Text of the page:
The Barrow-Wight
04-20-2001, 05:59 AM
Wow! Both of those explanations are wonderful! And wonderfully complicated.

Now I have to rethink how we could build a functional language dictionary. Are there any language experts out there that would like to teach us some elvish?
/ultimatebb.cgi[/url]Middle-Earth Discussion Board</a>.</p>

04-20-2001, 05:51 PM
Hmm...H-I and Lindil would help, I'm sure, if they were here <img src=wink.gif ALT=";)">

01-02-2004, 10:22 PM
This could just be an Adunaic thing but isn't the suffix -eth lady? Bereth, Nuneth, Adaneth, etc. Orodreth could have been a mistake, maybe ?

"Show it to me"
Thingol to Beren

01-03-2004, 03:28 PM
The only suffix that you can definitely say is feminine is "-iel." "-eth" can be feminine, but it isn't 100% feminine.

BW, I would really recommend this site: Ardalambion (http://www.ardalambion.com)

It has extremely detailed descriptions of just about all the languages that existed in Middle-earth, even the ones that he barely touched on. There is also a Quenya course that you can download, which greatly helps Middle-earth language students. It's the course that I used to learn Quenya.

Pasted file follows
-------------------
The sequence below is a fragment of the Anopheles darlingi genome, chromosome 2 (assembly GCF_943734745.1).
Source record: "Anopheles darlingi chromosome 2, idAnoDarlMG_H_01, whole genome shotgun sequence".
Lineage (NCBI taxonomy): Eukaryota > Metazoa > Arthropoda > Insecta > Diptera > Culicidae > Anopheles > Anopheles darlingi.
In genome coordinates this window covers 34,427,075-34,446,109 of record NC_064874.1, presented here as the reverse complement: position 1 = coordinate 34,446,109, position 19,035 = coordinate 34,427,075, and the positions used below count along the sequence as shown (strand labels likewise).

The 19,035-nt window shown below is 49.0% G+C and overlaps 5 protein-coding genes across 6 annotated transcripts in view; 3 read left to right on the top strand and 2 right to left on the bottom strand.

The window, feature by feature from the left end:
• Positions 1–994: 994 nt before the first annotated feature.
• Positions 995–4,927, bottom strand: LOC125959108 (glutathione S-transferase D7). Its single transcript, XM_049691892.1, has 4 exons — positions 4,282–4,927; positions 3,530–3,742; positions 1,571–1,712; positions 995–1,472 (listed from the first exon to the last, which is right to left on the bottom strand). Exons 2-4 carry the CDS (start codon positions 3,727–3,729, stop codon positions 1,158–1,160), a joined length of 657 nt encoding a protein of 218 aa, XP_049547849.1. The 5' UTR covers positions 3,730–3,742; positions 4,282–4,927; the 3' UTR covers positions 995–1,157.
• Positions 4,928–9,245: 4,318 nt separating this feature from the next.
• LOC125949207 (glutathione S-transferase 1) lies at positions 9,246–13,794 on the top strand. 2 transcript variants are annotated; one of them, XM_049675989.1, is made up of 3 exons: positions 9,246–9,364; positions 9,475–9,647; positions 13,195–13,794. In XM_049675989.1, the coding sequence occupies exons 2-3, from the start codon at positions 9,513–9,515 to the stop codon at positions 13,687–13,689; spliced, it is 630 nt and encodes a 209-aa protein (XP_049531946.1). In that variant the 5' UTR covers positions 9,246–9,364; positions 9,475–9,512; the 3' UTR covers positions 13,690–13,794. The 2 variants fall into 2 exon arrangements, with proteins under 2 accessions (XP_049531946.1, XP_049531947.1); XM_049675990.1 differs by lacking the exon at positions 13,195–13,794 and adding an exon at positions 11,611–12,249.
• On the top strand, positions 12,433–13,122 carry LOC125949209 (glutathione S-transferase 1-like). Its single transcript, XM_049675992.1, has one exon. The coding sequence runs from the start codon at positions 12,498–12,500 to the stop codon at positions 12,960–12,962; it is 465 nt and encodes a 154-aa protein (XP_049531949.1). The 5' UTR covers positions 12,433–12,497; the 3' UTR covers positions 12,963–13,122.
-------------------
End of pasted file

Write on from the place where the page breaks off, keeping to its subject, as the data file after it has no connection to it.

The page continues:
01-03-2004, 03:36 PM
It's the course that I used to learn Quenya.
Same here. Some time since I last read it now though.

01-03-2004, 09:25 PM
Finwe, looks like you forgot -wen. Morwen, Eledhwen, Ivorwen, etc.

"Show it to me"
Thingol to Beren

01-03-2004, 10:18 PM
In my embroidered bedroom slippers, I stand corrected. smilies/wink.gif

"-wen" meaning "maiden" is indeed another feminine suffix.